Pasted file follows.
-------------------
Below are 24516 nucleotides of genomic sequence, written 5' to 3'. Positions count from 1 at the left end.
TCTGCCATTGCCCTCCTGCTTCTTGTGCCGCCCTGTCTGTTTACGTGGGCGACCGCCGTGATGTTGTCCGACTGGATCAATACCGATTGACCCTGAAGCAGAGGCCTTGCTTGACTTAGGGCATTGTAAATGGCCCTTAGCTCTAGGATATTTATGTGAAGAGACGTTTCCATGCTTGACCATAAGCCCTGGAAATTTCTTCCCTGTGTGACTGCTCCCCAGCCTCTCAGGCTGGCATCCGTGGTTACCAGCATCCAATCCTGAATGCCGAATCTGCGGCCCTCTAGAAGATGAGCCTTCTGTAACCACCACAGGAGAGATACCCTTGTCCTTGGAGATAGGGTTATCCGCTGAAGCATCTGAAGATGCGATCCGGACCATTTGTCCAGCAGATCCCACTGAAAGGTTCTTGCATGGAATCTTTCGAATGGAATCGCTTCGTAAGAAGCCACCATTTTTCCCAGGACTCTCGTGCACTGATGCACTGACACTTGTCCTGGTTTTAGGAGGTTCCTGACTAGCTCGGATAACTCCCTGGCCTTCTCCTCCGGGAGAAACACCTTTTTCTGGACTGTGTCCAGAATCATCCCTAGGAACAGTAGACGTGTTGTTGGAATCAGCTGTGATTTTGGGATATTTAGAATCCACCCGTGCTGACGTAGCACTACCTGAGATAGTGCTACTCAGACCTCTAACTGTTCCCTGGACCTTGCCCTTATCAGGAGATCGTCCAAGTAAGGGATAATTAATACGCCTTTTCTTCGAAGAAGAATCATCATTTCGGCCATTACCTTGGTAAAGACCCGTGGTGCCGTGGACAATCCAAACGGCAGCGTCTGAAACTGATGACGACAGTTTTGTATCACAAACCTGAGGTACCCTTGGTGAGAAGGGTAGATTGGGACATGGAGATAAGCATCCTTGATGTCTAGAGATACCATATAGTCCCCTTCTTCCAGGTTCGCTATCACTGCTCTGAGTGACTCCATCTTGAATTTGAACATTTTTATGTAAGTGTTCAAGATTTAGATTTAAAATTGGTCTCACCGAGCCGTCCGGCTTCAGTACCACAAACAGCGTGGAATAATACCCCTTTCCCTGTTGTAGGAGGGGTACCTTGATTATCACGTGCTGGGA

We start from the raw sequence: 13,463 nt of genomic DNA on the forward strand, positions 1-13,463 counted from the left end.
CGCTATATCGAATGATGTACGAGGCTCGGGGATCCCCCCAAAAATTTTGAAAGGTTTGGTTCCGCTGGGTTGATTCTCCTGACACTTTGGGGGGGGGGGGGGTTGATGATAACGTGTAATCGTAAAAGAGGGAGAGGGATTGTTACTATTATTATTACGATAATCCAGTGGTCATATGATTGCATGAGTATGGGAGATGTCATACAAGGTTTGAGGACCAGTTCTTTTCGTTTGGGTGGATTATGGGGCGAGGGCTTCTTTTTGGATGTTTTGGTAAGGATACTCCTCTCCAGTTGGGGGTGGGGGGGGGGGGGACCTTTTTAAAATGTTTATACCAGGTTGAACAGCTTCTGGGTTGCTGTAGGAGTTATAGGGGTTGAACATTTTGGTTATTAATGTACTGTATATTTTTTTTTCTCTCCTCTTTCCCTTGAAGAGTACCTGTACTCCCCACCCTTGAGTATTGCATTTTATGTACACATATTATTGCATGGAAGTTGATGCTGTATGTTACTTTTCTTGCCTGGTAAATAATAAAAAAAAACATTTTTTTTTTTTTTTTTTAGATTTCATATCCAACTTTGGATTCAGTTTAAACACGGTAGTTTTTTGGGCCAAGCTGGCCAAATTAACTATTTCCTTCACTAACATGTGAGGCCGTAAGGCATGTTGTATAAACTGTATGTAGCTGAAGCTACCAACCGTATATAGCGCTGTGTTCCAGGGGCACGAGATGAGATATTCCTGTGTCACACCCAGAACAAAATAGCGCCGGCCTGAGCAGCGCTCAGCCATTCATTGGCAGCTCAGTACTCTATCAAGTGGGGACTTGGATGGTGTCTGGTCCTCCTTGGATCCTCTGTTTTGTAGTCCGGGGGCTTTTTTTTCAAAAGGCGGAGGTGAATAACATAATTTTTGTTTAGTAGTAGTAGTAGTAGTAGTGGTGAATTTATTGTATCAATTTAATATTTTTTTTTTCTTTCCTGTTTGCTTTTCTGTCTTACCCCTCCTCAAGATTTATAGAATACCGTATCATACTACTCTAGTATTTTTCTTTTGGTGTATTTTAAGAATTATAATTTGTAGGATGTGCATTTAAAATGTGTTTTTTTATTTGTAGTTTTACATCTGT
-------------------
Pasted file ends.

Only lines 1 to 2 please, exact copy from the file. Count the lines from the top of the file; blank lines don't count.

Below are 24516 nucleotides of genomic sequence, written 5' to 3'. Positions count from 1 at the left end.
TCTGCCATTGCCCTCCTGCTTCTTGTGCCGCCCTGTCTGTTTACGTGGGCGACCGCCGTGATGTTGTCCGACTGGATCAATACCGATTGACCCTGAAGCAGAGGCCTTGCTTGACTTAGGGCATTGTAAATGGCCCTTAGCTCTAGGATATTTATGTGAAGAGACGTTTCCATGCTTGACCATAAGCCCTGGAAATTTCTTCCCTGTGTGACTGCTCCCCAGCCTCTCAGGCTGGCATCCGTGGTTACCAGCATCCAATCCTGAATGCCGAATCTGCGGCCCTCTAGAAGATGAGCCTTCTGTAACCACCACAGGAGAGATACCCTTGTCCTTGGAGATAGGGTTATCCGCTGAAGCATCTGAAGATGCGATCCGGACCATTTGTCCAGCAGATCCCACTGAAAGGTTCTTGCATGGAATCTTTCGAATGGAATCGCTTCGTAAGAAGCCACCATTTTTCCCAGGACTCTCGTGCACTGATGCACTGACACTTGTCCTGGTTTTAGGAGGTTCCTGACTAGCTCGGATAACTCCCTGGCCTTCTCCTCCGGGAGAAACACCTTTTTCTGGACTGTGTCCAGAATCATCCCTAGGAACAGTAGACGTGTTGTTGGAATCAGCTGTGATTTTGGGATATTTAGAATCCACCCGTGCTGACGTAGCACTACCTGAGATAGTGCTACTCAGACCTCTAACTGTTCCCTGGACCTTGCCCTTATCAGGAGATCGTCCAAGTAAGGGATAATTAATACGCCTTTTCTTCGAAGAAGAATCATCATTTCGGCCATTACCTTGGTAAAGACCCGTGGTGCCGTGGACAATCCAAACGGCAGCGTCTGAAACTGATGACGACAGTTTTGTATCACAAACCTGAGGTACCCTTGGTGAGAAGGGTAGATTGGGACATGGAGATAAGCATCCTTGATGTCTAGAGATACCATATAGTCCCCTTCTTCCAGGTTCGCTATCACTGCTCTGAGTGACTCCATCTTGAATTTGAACATTTTTATGTAAGTGTTCAAGATTTAGATTTAAAATTGGTCTCACCGAGCCGTCCGGCTTCAGTACCACAAACAGCGTGGAATAATACCCCTTTCCCTGTTGTAGGAGGGGTACCTTGATTATCACGTGCTGGGA